Doolin Cave are very committed to conservation of the cave to ensure that there are no negative impacts resulting from providing access to the public.
It is central to our strategy that the operation of Doolin Cave adheres to the concept of sustainable development. This has been defined as being, “development that meets the needs of the present without compromising the ability of future generations to meet their own needs”. Sustainable tourism aims to meet the needs and aspirations of the host area and its people, holiday-makers and operators alike, in a way which respects them all and those who will follow on.
Construction of Doolin Cave
During the development of Doolin cave, we had to make sure that we did not interfere with the growth or stability of the Great Stalactite.
There were no explosives used during the construction of Doolin cave. The cave passages were enlarged by hand using a technique known as ‘Plug and Feather’ in order not to damage the Great Stalactite.
Protecting Doolin Cave
The operation of Doolin Cave is geared to protect the cave system for future generations by monitoring and managing any changes that may occur in the cave environment. Two of the main negative impacts experienced by show caves universally are a rise in temperature and a decrease in humidity. Changes in temperature and humidity have to be kept at a minimum so there is no damage to the cave system or the Great Stalactite. Professor Gunn of Limestone Research and Consultancy carries out a detailed monitoring programme on the temperature, humidity, carbon dioxide and radon using data loggers.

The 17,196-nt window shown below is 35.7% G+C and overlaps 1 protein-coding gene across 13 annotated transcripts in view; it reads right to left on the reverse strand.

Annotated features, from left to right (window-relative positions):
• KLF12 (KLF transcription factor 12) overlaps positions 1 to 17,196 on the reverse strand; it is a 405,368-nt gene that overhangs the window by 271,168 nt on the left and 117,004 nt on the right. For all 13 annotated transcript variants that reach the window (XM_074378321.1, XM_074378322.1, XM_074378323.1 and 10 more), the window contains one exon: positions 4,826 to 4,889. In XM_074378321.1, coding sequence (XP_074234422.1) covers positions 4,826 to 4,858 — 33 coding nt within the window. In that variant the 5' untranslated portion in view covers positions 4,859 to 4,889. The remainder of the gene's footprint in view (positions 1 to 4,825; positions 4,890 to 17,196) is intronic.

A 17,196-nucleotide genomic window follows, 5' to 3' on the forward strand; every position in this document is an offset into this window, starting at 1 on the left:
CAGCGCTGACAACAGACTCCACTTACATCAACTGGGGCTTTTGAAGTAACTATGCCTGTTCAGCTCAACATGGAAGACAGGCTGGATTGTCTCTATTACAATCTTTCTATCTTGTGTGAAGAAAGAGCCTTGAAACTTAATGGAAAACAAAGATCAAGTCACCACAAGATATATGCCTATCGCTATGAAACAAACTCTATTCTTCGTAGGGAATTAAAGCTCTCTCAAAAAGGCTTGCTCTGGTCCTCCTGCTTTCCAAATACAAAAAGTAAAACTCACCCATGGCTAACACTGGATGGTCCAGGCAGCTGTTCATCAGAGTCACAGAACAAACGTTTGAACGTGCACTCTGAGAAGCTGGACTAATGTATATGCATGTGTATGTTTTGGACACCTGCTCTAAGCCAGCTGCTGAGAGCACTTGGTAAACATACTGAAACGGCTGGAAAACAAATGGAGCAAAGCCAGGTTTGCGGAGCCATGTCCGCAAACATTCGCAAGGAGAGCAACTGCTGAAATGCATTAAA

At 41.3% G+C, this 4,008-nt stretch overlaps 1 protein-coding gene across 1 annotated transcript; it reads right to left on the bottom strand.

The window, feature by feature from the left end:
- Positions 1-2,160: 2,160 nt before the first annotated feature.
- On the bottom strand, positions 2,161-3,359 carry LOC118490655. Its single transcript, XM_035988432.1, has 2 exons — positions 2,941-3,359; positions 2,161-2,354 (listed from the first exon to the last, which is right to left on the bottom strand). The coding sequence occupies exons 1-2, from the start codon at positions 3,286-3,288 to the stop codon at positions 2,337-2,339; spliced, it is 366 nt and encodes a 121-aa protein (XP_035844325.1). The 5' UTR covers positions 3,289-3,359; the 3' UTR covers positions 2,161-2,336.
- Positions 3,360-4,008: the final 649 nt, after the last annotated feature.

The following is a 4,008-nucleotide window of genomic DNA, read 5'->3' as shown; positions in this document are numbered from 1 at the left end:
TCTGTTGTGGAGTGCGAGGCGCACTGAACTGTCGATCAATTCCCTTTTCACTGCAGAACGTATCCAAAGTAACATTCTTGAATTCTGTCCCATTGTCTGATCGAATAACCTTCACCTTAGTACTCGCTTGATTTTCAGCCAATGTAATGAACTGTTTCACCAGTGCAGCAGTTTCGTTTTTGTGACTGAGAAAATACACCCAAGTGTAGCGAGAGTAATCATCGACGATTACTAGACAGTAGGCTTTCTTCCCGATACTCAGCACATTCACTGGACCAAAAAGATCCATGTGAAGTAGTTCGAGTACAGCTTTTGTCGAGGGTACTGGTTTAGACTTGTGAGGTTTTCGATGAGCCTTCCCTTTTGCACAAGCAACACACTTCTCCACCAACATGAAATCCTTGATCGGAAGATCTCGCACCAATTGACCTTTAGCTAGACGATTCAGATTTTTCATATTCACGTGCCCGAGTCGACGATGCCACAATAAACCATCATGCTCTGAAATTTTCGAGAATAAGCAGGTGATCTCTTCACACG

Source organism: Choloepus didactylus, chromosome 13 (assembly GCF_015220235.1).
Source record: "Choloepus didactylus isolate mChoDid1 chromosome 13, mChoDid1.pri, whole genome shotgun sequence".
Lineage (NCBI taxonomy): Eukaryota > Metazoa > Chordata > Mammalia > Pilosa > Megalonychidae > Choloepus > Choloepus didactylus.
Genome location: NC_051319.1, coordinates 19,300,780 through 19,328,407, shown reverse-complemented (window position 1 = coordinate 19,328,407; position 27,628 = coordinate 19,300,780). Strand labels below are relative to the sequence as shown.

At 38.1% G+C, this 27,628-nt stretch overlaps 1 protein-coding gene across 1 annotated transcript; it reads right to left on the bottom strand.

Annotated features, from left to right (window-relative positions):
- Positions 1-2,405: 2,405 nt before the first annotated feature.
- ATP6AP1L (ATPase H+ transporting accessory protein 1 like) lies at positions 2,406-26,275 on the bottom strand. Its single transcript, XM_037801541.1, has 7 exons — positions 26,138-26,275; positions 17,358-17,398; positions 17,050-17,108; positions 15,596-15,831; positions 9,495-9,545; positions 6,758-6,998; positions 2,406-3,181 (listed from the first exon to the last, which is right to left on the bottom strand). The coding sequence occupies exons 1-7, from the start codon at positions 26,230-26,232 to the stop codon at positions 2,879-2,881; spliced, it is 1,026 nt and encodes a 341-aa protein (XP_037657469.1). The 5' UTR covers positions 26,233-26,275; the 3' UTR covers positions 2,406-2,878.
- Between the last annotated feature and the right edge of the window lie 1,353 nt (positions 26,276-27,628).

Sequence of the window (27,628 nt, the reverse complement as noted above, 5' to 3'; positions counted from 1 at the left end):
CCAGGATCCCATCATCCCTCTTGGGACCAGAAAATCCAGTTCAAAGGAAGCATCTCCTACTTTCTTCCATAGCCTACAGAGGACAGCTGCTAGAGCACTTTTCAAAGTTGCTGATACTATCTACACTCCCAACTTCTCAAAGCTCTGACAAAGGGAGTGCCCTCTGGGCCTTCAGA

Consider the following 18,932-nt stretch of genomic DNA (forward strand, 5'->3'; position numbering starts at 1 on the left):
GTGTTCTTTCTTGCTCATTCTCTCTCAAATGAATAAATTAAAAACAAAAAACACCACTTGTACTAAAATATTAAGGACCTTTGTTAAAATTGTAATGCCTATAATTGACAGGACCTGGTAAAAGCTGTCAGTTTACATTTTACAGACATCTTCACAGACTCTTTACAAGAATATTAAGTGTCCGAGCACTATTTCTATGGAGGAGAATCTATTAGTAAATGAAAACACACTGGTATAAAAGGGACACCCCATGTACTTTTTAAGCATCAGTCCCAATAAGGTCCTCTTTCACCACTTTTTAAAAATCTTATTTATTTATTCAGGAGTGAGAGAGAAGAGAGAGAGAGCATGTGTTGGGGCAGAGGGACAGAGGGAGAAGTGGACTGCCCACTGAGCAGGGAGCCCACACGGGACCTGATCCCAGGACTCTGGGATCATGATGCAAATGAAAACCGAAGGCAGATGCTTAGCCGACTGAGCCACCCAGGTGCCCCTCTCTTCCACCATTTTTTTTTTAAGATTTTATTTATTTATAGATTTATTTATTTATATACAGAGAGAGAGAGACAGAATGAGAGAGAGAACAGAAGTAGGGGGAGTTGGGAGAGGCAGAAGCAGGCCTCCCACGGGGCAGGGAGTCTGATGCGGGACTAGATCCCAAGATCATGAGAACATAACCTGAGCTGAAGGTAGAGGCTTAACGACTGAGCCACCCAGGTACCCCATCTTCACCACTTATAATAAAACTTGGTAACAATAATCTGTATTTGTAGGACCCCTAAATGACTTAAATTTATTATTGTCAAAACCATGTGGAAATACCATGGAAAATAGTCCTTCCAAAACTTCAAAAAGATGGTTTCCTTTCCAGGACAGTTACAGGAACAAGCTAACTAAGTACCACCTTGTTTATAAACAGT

The number of visitors to the cave is limited due to environmental reasons. There is an upper limit of 55,000 annually.
Visitors numbers are restricted to 20- 25 per tour.
Lighting in Doolin Cave
Another negative impact on the climate of show caves is the introduction of lighting. We are very aware of the sensitivity of the cave system and the dangers to the Great Stalactite. We use cold lighting in the main chamber of Doolin Cave; cold lighting is used to prevent lampenflora in the cave. Lampenflora is the result of spores being brought into the cave on peoples’ shoes and clothes. The spores then react to UV light and high temperatures, this leads to moss growing in the cave. We use cold LED lights so the temperature in the cave dose not rise and the light isn’t too bright. As part of the cave conservation and our eco-tourism policy the lights are always kept off in the chambers when there is not a tour.
Preserving the Water Quality
At the cave we try to preserve the quality of the ground water. The Great Stalactite depends on clean water to grow and we must make sure that no contaminants enter the ground water. In the car park we have installed grease traps as a precautionary measure so oil from cars cannot seep into the ground.